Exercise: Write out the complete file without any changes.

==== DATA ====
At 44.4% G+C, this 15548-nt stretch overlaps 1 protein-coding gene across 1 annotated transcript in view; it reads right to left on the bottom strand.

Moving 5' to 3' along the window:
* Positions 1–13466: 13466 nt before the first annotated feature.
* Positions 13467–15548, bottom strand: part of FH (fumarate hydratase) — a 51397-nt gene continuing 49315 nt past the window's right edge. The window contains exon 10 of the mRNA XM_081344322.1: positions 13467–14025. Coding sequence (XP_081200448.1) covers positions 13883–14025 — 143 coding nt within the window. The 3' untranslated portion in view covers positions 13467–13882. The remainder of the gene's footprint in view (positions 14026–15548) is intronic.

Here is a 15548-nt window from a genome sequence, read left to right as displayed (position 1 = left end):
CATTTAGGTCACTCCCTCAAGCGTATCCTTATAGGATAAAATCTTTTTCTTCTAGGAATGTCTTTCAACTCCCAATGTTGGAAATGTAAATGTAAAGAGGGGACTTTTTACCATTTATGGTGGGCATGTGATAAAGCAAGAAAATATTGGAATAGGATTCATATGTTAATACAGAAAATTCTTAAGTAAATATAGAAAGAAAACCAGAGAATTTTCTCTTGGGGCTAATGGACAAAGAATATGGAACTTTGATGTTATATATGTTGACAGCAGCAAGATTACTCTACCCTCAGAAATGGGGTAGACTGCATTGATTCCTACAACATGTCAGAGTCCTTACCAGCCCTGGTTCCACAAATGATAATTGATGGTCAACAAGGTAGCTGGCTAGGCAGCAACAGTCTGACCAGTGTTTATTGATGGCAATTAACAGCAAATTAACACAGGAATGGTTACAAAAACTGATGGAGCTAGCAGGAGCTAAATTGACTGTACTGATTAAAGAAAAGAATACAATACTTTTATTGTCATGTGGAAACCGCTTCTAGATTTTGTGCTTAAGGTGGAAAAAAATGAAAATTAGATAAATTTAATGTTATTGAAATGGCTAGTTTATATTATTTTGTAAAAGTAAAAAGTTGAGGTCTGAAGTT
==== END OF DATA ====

At 44.4% G+C, this 15548-nt stretch overlaps 1 protein-coding gene across 1 annotated transcript in view; it reads right to left on the bottom strand.

Moving 5' to 3' along the window:
* Positions 1–13466: 13466 nt before the first annotated feature.
* Positions 13467–15548, bottom strand: part of FH (fumarate hydratase) — a 51397-nt gene continuing 49315 nt past the window's right edge. The window contains exon 10 of the mRNA XM_081344322.1: positions 13467–14025. Coding sequence (XP_081200448.1) covers positions 13883–14025 — 143 coding nt within the window. The 3' untranslated portion in view covers positions 13467–13882. The remainder of the gene's footprint in view (positions 14026–15548) is intronic.

Here is a 15548-nt window from a genome sequence, read left to right as displayed (position 1 = left end):
CATTTAGGTCACTCCCTCAAGCGTATCCTTATAGGATAAAATCTTTTTCTTCTAGGAATGTCTTTCAACTCCCAATGTTGGAAATGTAAATGTAAAGAGGGGACTTTTTACCATTTATGGTGGGCATGTGATAAAGCAAGAAAATATTGGAATAGGATTCATATGTTAATACAGAAAATTCTTAAGTAAATATAGAAAGAAAACCAGAGAATTTTCTCTTGGGGCTAATGGACAAAGAATATGGAACTTTGATGTTATATATGTTGACAGCAGCAAGATTACTCTACCCTCAGAAATGGGGTAGACTGCATTGATTCCTACAACATGTCAGAGTCCTTACCAGCCCTGGTTCCACAAATGATAATTGATGGTCAACAAGGTAGCTGGCTAGGCAGCAACAGTCTGACCAGTGTTTATTGATGGCAATTAACAGCAAATTAACACAGGAATGGTTACAAAAACTGATGGAGCTAGCAGGAGCTAAATTGACTGTACTGATTAAAGAAAAGAATACAATACTTTTATTGTCATGTGGAAACCGCTTCTAGATTTTGTGCTTAAGGTGGAAAAAAATGAAAATTAGATAAATTTAATGTTATTGAAATGGCTAGTTTATATTATTTTGTAAAAGTAAAAAGTTGAGGTCTGAAGTT